Another “Witches' Pond” lies a world away, within the wilds near the town of Widewater, Virginia, in the United States. Here just off of U.S. 1 in Stafford County is a patch of swampy land also known locally as the Witches Pond, and it is by all accounts every bit as saturated in strangeness as its Romanian cousin. It too had long been said to be a popular meeting place for witches, and one pervasive tale is that in the 18th century one of these witches was a woman named Edith, who was captured by angry villagers and put to death there on the spot, her body tossed unceremoniously into the water to sink into the muck. From that point on it was said that the restless, vengeful spirit of the witch would emerge from the flithy water to terrify those who would approach, as well as stalk the surrounding forest shrieking in an endless rage.

In addition to its air of sheer creepiness and the supposed haunting, the pond has been the location of a very strange unsolved crime. On November 7, 1998, a hunter came across the skeletal remains of a woman with braided hair still attached covered with fallen leaves upon the forest floor, dressed in a Redskins shirt, shorts, dark pantyhose and blue jeans, and lying nearby were sunglasses, a plastic toy teddy bear, a leaf shaped earring, and strangest of all an ornate gold ring set onyx stones and bearing an inscription of a pentagram. The skeleton was later found to be that of a woman with brown hair and aged between 30 and 45 years old, and that she had been there rotting away for about a year. Other than that, nothing at all could be determined about her, and the cause of death could not be ascertained. An exhaustive search through missing persons databases turned up nothing, and the identity of the woman and how she had ended up dead out there by the Witches' Pond remain complete mysteries.

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The Witches' Pond of Virginia

Adding to the eerie ambiance of this forsaken place is an old cemetery nearby owned by the Brent Family and once used as a graveyard for an early English Roman Catholic settlement in the 1600s. Of course the cemetery is said to be intensely haunted, with shadow figures that stalk visitors, unidentified shrieks, and other various strange phenomena. One witness who had a frightening encounter at the cemetery said they had been snooping around in the famously haunted place when they saw a black figure lurking in the trees nearby, and explains what happened on the site Weird US:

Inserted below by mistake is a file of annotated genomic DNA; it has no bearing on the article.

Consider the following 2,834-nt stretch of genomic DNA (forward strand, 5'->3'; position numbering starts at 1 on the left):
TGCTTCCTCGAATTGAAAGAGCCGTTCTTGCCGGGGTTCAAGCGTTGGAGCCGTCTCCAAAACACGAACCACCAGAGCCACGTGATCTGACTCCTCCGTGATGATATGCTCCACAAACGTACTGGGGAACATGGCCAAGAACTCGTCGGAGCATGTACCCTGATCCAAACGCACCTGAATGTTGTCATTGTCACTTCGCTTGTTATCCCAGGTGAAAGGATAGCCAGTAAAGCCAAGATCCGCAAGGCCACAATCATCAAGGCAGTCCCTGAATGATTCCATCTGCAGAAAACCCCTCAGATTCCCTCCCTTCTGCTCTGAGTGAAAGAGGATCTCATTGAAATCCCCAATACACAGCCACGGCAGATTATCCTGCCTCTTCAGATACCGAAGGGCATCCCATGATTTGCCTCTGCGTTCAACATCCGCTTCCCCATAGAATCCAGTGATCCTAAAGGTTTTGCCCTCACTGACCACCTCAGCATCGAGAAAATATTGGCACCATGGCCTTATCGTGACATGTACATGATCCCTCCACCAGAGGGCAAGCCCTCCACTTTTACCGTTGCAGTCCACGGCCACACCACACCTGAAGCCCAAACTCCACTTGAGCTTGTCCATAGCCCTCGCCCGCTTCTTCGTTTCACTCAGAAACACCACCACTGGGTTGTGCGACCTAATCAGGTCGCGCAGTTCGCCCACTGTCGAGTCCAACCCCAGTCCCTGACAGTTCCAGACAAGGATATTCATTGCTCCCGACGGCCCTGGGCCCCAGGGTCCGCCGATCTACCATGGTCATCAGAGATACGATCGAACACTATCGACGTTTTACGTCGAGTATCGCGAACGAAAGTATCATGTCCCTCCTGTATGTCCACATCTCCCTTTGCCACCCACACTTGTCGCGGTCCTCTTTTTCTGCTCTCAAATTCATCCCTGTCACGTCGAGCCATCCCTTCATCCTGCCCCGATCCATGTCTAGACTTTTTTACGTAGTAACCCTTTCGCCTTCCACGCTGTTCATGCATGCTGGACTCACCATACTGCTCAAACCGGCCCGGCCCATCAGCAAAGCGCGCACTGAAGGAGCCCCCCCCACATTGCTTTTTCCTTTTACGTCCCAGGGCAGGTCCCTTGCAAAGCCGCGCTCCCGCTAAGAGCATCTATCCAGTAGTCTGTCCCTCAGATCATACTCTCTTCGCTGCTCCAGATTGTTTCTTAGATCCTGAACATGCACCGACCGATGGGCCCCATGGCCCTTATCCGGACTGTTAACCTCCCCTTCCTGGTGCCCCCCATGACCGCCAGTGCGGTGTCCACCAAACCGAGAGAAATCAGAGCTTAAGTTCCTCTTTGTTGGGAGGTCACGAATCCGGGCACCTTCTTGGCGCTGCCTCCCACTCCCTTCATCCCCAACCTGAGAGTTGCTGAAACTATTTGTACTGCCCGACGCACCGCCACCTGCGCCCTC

When we got down to the graveyard, we looked around and tried to figure a way in. We heard a loud shriek off in the far distance, and we kept hearing it, each time closer. Something came charging in through the woods. We could hear the leaves and sticks rustling, but no footsteps. Then we heard what we believed to be a woman screaming and the figure was gone. As we were leaving we heard the screams again and saw the figure again, but it was closer. It stopped in the center of the trail. It was like a foot off the ground. A few minutes later we heard a weird shrieking sound that wasn’t very loud but it definitely came from the same spot we saw the black figure.

What is it about these locations that manages to generate these stories? Is it the creepy locales themselves that have merely spawned legends and myth? Are they wellsprings of some sort of negative energy, or perhaps even portals to other realms? It is interesting to note how consistent the legends have been, and how they manage to focus on these two otherwise completely mundane little bodies of water, so why should that be? It seems that even in the modern age enigmatic magical places like this can exist, at least in some part of our psyche, and will probably do so well into the future.

Brent Swancer

Brent Swancer is an author and crypto expert living in Japan. Biology, nature, and cryptozoology still remain Brent Swancer’s first intellectual loves. He's written articles for MU and Daily Grail and has been a guest on Coast to Coast AM and Binnal of America.